PRODUCT 05: Coin/c/dance
Z Space, San Francisco
September 27, 2012
In the past year or so, much of the modern dance I’ve seen in the San Francisco/Bay Area has had a large narrative component. This is not a good thing or a bad thing; it is simply a common thread that I have witnessed. So, it was a wonderful change of pace to attend a performance where narrative connotations certainly existed but formal considerations were given an esteemed place of prominence. Zhukov Dance Theatre’s fifth home season at San Francisco’s Z Space accomplished this delicate balance with “Coin/c/dance”; a beautiful etude of choreographic experimentation. Here, Artistic Director Yuri Zhukov (in collaboration with his company of seven dancers) examined, deconstructed and applied the ideas of randomness and circumstance to modern dance vocabulary. And through the fascinating one-hour structural study, Zhukov showed how purposeful choice and random occurrence can shape, change and create choreographic dynamics.
The beginning was a collection of full-company cluster sequences that explored every corner of the stage space. Some ‘follow-the-leader’ style phrases emerged where one dancer initiated a movement that some or all of the others would then assume. From the very start, Zhukov’s revelatory dynamic results were evident. As the performers cycled through this initial introduction, differing speeds and styles of articulation took over, and a simple floor roll was suddenly part of a spectrum - varied characteristics and distinct features. In the callisthenic-type motif that followed, a similar dynamism transpired. When the jumpy, buoyant segment was carried out from beginning to end, it had a perky airiness, but when single movements from the phrase were isolated, they took on a slow, almost haunting quality.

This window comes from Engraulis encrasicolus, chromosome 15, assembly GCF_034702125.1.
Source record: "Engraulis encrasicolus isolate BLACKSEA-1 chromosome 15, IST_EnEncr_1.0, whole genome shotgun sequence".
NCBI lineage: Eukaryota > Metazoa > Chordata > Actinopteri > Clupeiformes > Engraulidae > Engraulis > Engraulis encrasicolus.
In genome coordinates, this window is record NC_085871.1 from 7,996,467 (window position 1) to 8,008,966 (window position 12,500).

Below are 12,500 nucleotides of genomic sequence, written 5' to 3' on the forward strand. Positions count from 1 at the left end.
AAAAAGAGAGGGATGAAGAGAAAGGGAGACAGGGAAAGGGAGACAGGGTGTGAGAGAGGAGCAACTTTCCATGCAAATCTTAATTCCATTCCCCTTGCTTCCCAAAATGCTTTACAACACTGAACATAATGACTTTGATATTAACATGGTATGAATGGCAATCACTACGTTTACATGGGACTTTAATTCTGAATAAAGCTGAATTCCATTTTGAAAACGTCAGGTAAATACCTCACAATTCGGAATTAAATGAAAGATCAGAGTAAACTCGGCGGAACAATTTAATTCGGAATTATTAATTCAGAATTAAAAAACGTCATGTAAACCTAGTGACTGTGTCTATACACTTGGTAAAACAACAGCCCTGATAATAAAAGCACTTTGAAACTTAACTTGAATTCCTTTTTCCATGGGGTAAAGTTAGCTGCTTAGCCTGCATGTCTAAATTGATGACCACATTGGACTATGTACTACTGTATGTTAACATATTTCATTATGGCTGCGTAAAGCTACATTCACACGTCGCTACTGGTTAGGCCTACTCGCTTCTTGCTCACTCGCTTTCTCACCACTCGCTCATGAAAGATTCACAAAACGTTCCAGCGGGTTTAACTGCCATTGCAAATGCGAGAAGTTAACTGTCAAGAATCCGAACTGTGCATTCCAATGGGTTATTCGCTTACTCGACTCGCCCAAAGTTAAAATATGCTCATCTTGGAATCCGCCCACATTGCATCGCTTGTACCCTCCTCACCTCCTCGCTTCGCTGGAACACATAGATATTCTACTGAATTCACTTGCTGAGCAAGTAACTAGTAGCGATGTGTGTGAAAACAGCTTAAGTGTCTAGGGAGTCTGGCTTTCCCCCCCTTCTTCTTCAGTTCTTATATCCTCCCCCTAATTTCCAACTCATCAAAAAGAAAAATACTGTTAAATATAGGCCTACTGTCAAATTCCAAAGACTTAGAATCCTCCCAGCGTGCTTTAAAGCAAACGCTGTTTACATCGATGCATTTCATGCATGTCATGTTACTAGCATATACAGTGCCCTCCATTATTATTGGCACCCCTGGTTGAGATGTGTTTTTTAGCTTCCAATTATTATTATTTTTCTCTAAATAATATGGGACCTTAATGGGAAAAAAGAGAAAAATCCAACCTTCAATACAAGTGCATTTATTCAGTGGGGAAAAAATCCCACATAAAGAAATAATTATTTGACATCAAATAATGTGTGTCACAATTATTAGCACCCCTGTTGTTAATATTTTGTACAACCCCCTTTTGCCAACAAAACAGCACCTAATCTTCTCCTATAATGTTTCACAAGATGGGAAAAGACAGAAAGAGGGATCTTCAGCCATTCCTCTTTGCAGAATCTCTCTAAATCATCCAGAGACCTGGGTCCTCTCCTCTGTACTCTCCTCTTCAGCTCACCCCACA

|Photo: Sandy Lee|
In addition, Zhukov experimented with the juxtaposition of stage design and choreographic dynamics. The middle section of “Coin/c/dance” featured two men who oscillated between dancing and manning a rolling shin-buster - as one performed a solo variation, the other moved the light around the space. The effect was stunning. There were times when the placement of the light amplified a single arm swing, making it animalistic, aggressive and sexy. Or, an upper body circular port de bras was transformed from demure to seductive. It was almost as if Zhukov had created and envisioned a pas de trois between three performers – the two male soloists and the mobile light source itself.
I do believe that the final fifteen minutes of “Coin/c/dance” was misplaced. About three-quarters of the way through the piece, a very dramatic scene unfolded – every dancer was onstage, performing vibrant, diverse choreographic sequences, all ending in a sudden blackout. I, and I would guess others in the audience, thought this was the thrilling finale, but surprisingly, there was more to come. This group segment seemed a perfect and logical stopping point; gorgeous, well-timed and so, so strong. In comparison, the material that followed was unfortunately, a bit of a let-down. Perhaps a re-ordering of the dance might be something to consider.
The formal and structural nature of Zhukov Dance Theatre’s “Coin/c/dance” also evoked crucial theatrical and compositional questions. Was the entire piece completely choreographed and planned out? Were there some moments that truly happened by chance or by accident? Were we seeing real-time reactions at play? These questions are incredibly important in the modern dance scene. So much so that I was tempted to go back and see “Coin/c/dance” again, compare the two viewings and determine if they were the same. Kudos to Zhukov Dance Theatre for bringing the choreographic process back to the stages of San Francisco.